Saturday, June 18, 2011

SWAT team who shot Iraq war vet 70 times in his home cleared of any wrongdoing

Five officers involved in the shooting of a U.S. Marine who was killed when he was gunned down in his home near Tucson, Arizona have been cleared of any wrongdoing. Pima County Attorney's Office said the 'use of deadly force by the SWAT team members' in the raid on Jose Guerena's home was 'reasonable and justified'.

The father-of-two, who had served twice in Iraq, died on May 5 after the SWAT team descended on his home believing it was one of four houses associated with a drug smuggling operation.

The Attorney's office revealed that the 26-year-old had been previously arrested on five felony counts, but had never been convicted, as it said the shooting was justified.

'[The] assault rifle held by Mr Guerena held numerous rounds in the magazine and one in the chamber,' chief Criminal deputy county attorney David Berkman wrote in a letter to county sheriff Clarence Dupnik.

'The officers were mistaken in believing that Mr Guerena fired at them. However, when Mr Guerena raised the their direction, they needed to take immediate action to stop the deadly threat against them,' Mr Berkman wrote.

The SWAT team members who fired at Mr Guerena included two officers from the sheriff's office and officers from the Marana, Oro Valley and Sahuarita police departments.

Mr Berkman said that when the first officer fired, other officers mistook the flash from his gun as coming from Mr Guerena's rifle and so they responded with their own shots. Two officers said they heard him say, 'I've got something for you guys'.

'The SWAT team had been briefed on the nature of the operation and the fact that the occupants of the homes to be searched were potentially violent and could be armed,' wrote Mr Berkman.

The terrifying footage released by police shows the uniformed team pulling up outside Jose Guerena's home, sounding their sirens and banging on the door before kicking it in. The sound of bullets then rings out as they open fire shortly after entering the home.
A police investigation revealed that officers fired more than 70 shots.

Police allege that the former Marine was involved in drug smuggling, robbery and human smuggling. But a search of the home found nothing illegal. Officers found a handgun and body armour in the house.

The five SWAT team members remain on active duty. No criminal charges have been filed and no disciplinary action taken.

The Tucson SWAT team responsible for the May 5 house shooting defended its actions, saying the team was conducting a multi-house drug investigation based on a search warrant when they saw Mr Guerena aiming an assault rifle at them.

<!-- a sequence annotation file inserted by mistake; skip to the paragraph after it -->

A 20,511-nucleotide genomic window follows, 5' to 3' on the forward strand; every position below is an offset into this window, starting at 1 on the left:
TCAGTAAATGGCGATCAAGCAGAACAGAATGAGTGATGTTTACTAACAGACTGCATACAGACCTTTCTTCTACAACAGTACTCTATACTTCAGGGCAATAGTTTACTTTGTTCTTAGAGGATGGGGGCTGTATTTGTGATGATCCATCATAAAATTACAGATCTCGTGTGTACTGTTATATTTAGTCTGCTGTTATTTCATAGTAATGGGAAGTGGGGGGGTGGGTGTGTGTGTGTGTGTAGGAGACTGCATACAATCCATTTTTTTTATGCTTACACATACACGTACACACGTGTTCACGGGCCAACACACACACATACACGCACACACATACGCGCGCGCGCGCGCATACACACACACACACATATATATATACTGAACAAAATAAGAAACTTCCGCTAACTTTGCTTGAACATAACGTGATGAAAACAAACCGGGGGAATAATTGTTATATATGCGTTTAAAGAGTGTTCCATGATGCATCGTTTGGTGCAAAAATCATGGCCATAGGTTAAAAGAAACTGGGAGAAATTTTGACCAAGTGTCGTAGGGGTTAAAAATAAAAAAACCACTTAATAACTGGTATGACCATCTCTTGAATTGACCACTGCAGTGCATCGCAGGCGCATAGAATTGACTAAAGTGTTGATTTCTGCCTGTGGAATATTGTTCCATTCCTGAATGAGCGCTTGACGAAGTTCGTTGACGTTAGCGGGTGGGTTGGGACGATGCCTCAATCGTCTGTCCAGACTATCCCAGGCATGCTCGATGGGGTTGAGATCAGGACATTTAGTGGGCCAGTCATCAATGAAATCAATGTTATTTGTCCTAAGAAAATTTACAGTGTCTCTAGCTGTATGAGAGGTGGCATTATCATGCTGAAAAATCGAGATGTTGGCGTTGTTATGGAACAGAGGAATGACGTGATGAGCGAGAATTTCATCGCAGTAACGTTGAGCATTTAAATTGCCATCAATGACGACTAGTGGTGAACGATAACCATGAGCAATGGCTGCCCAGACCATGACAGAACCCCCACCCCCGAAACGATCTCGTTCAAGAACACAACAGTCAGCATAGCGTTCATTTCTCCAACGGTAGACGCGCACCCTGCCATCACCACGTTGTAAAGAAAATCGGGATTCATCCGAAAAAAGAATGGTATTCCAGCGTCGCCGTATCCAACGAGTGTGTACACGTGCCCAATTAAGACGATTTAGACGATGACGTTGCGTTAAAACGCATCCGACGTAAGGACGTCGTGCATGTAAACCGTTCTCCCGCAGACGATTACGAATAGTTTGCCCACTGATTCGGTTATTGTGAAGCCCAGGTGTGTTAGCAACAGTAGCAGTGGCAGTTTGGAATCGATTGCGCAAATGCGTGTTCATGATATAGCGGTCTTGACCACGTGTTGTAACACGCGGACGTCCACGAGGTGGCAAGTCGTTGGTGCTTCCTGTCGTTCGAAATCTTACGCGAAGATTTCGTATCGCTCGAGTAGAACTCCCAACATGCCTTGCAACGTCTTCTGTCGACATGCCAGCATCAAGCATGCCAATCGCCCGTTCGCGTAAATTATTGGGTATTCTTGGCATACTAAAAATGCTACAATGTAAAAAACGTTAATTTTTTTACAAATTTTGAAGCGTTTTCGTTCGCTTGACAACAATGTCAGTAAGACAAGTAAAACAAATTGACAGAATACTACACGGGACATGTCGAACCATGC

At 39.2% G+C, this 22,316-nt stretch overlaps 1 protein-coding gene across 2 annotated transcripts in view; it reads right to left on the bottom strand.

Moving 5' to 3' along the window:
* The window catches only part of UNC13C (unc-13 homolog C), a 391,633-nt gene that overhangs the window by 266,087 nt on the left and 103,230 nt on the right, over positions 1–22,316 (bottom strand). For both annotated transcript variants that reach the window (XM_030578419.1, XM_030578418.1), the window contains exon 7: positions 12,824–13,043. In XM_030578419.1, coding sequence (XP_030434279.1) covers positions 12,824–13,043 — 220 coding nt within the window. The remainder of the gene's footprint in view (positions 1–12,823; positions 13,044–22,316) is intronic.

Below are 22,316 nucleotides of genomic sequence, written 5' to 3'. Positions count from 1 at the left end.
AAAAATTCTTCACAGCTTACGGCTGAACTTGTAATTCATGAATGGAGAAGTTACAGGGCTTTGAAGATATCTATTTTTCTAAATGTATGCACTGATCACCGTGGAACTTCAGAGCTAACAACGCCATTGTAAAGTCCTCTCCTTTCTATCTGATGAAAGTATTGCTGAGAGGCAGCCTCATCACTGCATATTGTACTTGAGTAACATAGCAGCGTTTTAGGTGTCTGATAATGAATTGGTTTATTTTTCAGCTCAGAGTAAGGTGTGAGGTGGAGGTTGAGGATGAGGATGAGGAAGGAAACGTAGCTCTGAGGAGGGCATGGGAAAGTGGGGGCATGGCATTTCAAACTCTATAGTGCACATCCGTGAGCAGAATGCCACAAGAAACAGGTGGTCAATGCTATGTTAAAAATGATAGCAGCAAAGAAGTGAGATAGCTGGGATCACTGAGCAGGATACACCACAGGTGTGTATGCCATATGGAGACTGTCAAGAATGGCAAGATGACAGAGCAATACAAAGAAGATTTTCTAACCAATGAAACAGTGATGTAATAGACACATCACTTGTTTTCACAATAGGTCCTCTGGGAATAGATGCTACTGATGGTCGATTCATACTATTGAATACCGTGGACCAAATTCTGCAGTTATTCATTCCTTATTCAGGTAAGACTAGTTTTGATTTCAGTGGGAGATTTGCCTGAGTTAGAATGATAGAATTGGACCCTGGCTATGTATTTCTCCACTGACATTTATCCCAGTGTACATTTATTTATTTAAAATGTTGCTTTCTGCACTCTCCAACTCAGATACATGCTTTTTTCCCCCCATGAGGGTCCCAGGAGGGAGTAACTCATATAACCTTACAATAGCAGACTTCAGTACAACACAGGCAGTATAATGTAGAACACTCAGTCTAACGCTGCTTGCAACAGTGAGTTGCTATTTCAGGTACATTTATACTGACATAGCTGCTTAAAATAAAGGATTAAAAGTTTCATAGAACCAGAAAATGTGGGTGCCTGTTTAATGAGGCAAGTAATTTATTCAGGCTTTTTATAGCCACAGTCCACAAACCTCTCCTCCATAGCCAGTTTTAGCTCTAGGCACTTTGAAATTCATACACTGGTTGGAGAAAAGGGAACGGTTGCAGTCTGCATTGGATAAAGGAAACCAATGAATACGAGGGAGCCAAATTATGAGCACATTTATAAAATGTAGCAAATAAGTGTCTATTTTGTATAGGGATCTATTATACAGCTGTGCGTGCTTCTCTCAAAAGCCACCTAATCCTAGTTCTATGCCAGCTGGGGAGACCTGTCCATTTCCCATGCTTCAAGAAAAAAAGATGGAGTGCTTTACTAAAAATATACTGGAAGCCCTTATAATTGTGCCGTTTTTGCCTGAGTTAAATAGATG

At first, the SWAT team had said Mr Guerena fired first, but then they retracted that statement, saying he had left the safety on.
SWAT team lawyer Mike Storie claimed weapons and body armour were found in the home, as well as a photo of Jesus Malverde, who Mr Storie called a 'patron saint drug runner'.

In a statement, the sheriff's office criticised those questioning the team, saying, 'It is unacceptable and irresponsible to couch those questions with implications of secrecy and a cover up, not to mention questioning the legality of actions that could not have been taken without the approval of an impartial judge'.

On the night of the raid, Ms Guerena said her husband was asleep, after having worked a night shift at the Asarco copper mine. She said she then saw the armed SWAT team outside her youngest son's bedroom window.

Ms Guerena alleges that she thought it was a criminal assault, since two members of her sister-in-law's family, Cynthia and Manny Orozco, had been killed last year in their Tucson home. Ms Guerena said she shouted for her husband, who told her to take young Joel and hide in a closet.

An ambulance reportedly arrived in a few minutes, but medical personnel were not allowed inside to see Mr Guerena for an hour and 14 minutes, the family's attorney, Chris Scileppi, told ABC News affiliate KGUN.

In contrast, it took responders only 12 minutes to address Congresswoman Gabrielle Giffords, who was shot in Tucson in January, according to Mr Scileppi.

Mr Storie defended the SWAT team's actions, saying, 'They still don't know how many shooters are inside, how many guns are inside and they still have to assume that they will be ambushed if they walk in this house'.

Mr Scileppi accused officers of 'circling their wagons'. 'The pieces don't fit. I think it was poor planning, overreaction and now they're trying to CYA', Scileppi told ABC.

Mr Guerena served two tours of duty in Iraq, until he left the Marines in 2006. He had been working for a mining company in the Tucson area.

ABC interviewed his former commander, Sergeant Leo Verdugo, who told them he 'definitely pulled his weight'. 'I have a hard time grasping how something so tragic could happen', he told the network.

The Guerena's oldest boy, Jose, turns 6 Tuesday. Ms Ortiz told ABC, 'He went to school, came back and never saw his daddy again. He's asking, "Why did the police kill my daddy?"

'We were so worried when he was over there fighting terrorism, but he gets shot in his own home. The government killed one of their own', Ms Ortiz said. Mr Guerena was buried in his Marine dress blue uniform.

Original report here

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